Q: General, are you taking questions yet?
A: Hold off on questions and let me run through this and then we'll take your questions a little later.
Let me talk a minute now about the support force because that's the second category and what does that mean? What this is, this is the U.S. national enabling force, to say it in another way. It is going to enable us to rapidly move the main body force along land lines of communication which run in the direction I'll show you on a slide here in just a minute, down into, down into the Tuzla area. It's going to allow us to do that on the timelines that I set for you earlier in terms of setting up command and control, and having enough main body forces there to, in fact, monitor the cease-fire separation of forces at the 30-day point after transfer of authority.
So, let's go to the next slide and let me just talk this issue for a minute. The President, again, has authorized, the Secretary of Defense has approved and the Chairman has sent a message out to the forces authorizing the movement of these support forces. Now, we've got a fancy term for the military called "reception, staging, onward movement and integration." So, if you hear RSO&I, it's a term I promise you I'll never use again. But if you hear it, that's what it is. These are U.S. only support forces which are being positioned in Hungary at a railhead and an airhead, Kaposvar and Taszar. Kaposvar being the railhead, Taszar being the air drome for the railhead and the airhead which we will use to support the U.S. forces.
And so, it has been authorized that approximately 3,000 U.S. military may move via rail and primarily, via rail into this area to allow for preparation to take place so, when the main body is authorized to move, we have a support location forward for which we can support the main body in Tuzla.
So, that's the reason this is moving and I hope that's clear on those two key elements. Both of these things need to happen. The NATO enabling force that's going in and this U.S. enabling force so that we can quickly move the U.S. main body when the time comes and the decision is made. These are the only U.S. forces that have been authorized the full and direct support of the operation in Bosnia-Herzegovina.
I want to take just one minute and talk this issue of what we would say are the numbers. This issue continually comes up. The Secretary talked about it yesterday. There was a lot of discussion on the Hill when testimony was given by both the Secretary and the Chairman on this issue, and I want to try to again address this point.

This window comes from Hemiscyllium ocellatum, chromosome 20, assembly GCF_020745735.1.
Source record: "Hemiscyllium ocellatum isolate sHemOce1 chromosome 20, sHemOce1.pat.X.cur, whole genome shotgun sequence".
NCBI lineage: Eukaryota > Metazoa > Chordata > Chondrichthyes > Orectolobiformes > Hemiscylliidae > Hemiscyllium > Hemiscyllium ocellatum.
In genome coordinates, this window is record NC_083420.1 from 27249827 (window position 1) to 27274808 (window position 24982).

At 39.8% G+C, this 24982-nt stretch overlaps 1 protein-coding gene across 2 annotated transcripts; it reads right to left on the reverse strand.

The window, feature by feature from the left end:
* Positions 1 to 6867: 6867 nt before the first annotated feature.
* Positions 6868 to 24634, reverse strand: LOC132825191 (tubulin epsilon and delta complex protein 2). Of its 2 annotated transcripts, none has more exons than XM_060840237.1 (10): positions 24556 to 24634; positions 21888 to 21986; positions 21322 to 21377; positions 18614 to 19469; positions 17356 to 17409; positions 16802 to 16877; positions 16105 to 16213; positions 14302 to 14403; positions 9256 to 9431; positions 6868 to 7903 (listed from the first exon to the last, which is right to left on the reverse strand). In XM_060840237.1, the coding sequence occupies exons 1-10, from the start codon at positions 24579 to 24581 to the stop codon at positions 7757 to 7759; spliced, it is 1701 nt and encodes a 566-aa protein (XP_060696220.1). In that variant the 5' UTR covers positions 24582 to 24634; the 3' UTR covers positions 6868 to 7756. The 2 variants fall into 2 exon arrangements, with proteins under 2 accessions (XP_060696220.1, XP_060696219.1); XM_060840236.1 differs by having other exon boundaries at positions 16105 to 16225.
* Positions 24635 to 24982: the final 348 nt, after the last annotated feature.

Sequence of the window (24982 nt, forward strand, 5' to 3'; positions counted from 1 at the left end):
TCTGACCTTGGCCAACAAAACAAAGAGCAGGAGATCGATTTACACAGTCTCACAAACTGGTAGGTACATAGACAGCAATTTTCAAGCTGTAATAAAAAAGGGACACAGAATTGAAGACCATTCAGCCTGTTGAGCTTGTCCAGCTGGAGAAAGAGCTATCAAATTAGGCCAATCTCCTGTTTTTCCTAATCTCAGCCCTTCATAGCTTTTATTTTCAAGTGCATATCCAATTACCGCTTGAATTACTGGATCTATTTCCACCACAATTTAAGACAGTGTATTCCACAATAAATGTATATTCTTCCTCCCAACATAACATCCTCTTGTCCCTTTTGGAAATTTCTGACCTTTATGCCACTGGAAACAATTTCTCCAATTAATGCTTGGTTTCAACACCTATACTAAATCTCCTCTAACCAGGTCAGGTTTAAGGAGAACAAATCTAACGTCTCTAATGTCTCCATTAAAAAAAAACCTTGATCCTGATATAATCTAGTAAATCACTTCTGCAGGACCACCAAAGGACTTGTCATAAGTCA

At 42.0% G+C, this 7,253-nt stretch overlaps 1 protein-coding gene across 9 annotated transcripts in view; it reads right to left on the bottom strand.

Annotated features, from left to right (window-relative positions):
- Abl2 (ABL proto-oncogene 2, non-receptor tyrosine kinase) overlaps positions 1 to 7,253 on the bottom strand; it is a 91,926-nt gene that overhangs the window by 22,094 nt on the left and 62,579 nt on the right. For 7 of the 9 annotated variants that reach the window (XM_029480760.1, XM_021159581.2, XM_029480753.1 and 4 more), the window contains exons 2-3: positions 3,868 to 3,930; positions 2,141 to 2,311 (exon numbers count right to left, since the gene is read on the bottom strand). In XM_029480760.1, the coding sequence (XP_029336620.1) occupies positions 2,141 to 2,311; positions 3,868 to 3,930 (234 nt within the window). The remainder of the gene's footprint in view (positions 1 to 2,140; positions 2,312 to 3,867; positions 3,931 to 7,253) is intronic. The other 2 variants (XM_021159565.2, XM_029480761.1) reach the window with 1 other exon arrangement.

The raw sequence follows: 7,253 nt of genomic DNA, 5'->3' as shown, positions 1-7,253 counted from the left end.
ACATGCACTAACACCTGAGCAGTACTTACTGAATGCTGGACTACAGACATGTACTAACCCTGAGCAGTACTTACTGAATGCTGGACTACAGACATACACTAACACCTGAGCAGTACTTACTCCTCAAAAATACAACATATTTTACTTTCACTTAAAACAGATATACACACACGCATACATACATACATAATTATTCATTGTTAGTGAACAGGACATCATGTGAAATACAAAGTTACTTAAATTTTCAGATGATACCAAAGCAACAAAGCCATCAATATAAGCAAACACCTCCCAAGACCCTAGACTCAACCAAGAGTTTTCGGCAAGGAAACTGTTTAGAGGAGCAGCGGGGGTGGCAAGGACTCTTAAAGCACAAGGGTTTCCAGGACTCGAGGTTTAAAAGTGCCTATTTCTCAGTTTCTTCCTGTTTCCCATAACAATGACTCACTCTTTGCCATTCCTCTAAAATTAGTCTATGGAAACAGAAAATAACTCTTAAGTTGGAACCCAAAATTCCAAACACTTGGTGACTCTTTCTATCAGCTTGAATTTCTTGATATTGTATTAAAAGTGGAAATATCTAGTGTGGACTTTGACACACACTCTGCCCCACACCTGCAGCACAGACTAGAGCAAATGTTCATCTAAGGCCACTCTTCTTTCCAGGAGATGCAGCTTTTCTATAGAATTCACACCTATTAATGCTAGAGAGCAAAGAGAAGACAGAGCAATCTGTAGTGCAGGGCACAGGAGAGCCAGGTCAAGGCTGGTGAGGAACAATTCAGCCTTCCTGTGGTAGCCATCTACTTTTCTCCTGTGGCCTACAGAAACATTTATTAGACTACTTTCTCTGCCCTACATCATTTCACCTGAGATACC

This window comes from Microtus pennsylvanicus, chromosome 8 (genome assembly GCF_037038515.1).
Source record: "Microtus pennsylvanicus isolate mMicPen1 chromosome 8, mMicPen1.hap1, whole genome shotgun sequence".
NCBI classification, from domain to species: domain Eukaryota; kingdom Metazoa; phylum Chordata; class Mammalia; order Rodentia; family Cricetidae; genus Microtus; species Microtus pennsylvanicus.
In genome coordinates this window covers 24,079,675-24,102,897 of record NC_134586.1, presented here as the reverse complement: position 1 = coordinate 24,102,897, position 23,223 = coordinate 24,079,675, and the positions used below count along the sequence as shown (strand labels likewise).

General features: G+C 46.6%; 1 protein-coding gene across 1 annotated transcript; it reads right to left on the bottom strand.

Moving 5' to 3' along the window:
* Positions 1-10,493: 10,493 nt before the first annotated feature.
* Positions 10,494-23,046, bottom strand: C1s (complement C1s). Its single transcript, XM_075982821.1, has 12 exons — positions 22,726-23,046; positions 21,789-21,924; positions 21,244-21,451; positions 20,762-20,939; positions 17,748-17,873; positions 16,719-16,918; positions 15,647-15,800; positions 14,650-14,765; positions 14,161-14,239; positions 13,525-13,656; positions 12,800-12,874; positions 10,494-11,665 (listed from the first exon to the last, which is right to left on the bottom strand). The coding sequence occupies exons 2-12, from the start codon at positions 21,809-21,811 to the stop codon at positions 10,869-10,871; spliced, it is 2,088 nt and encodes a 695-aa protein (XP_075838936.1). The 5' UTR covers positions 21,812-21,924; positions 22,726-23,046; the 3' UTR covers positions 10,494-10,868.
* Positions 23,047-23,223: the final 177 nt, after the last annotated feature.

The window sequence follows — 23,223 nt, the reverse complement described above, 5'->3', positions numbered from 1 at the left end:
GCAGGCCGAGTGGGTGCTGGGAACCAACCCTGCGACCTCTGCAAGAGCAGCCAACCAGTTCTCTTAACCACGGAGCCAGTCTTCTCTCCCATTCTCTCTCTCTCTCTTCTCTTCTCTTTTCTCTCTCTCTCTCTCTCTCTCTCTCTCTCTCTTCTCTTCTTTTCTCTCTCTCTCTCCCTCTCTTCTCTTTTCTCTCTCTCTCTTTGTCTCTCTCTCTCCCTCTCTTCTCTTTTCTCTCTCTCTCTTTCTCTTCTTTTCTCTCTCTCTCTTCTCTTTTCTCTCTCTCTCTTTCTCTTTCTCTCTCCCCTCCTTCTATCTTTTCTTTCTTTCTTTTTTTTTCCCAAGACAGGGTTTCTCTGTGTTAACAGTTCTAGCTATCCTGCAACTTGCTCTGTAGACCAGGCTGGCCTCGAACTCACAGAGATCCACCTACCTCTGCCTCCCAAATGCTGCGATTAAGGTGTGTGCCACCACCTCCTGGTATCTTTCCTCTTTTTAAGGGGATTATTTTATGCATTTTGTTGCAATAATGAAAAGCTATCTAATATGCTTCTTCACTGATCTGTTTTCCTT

The important number for all of us to remember is that, within Bosnia-Herzegovina, there will be an IFOR, an implementation force, of 60,000. And of that, the U.S. is approximately one-third. That is the number. It's not just what we would call "combat forces" from the 1st Armored Division. This is Americans from the U.S. military in Bosnia, approximately 20,000. That number has been consistent since we first started talking about this operation. It has not changed. Within the former Yugoslavia, which includes primarily Croatia, Serbia, Montenegro [later corrected to say Macedonia], we are going to have an additional 5,000 support forces.
So, in the former Yugoslavia, this includes the 20,000 in Bosnia-Herzegovina, there will be 25,000, which means that, if there are 20,000 in Bosnia-Herzegovina, there are 5,000 in Croatia and Macedonia. That's 25,000. And that's the 25,000 that you heard talked about time and again.
Now, the support forces that are going, I described earlier into Hungary and into Italy, are an additional piece and we've been asked to try to explain what that number is. The additional support force required for this operation is the 7,000 number that you heard before. They are not inside the former republics of Yugoslavia, but they are in direct support for the U.S. elements associated with the IFOR. And so, the combination of all those numbers, the 25,000 in Yugoslavia, the former Republics of Yugoslavia and the 7,000 is the 32,000 number you've heard.
Beyond that, you could add up other numbers if you wanted to. People want to talk about the carrier at sea, the amphibious ready group, the Marines at sea, and the aircraft that are in Italy. Those are forces that would be there anywhere. We continue to have amphibious ready groups deployed in the Med. We have for years. They're going to be there in the future. The same thing is true with the carriers. They are there. They would be there anyway and so they are not an additive force in direct support of this operation. And so, I hope that again explains where we're getting the numbers from and articulate them then to you as accurately as I possibly can about what's going to be where.
I don't think anybody is going to argue however that what we're talking about here and the thing we've got to keep focused on is how many are in Bosnia-Herzegovina. That's the key number because the rest of this is going to be support for those forces, and I don't think anybody is going to want us to send ground forces into Bosnia and not properly support them.
What's going to drive a change in support is if this number changed. And what we're telling you is this is the number. Approximately, 20,000. That's the, that's the key number which drives everything else.
I think with that, I will stop at this particular point and we'll take just a couple of seconds break and turn the lights up and we'll come back to your questions and I thank you for your attention.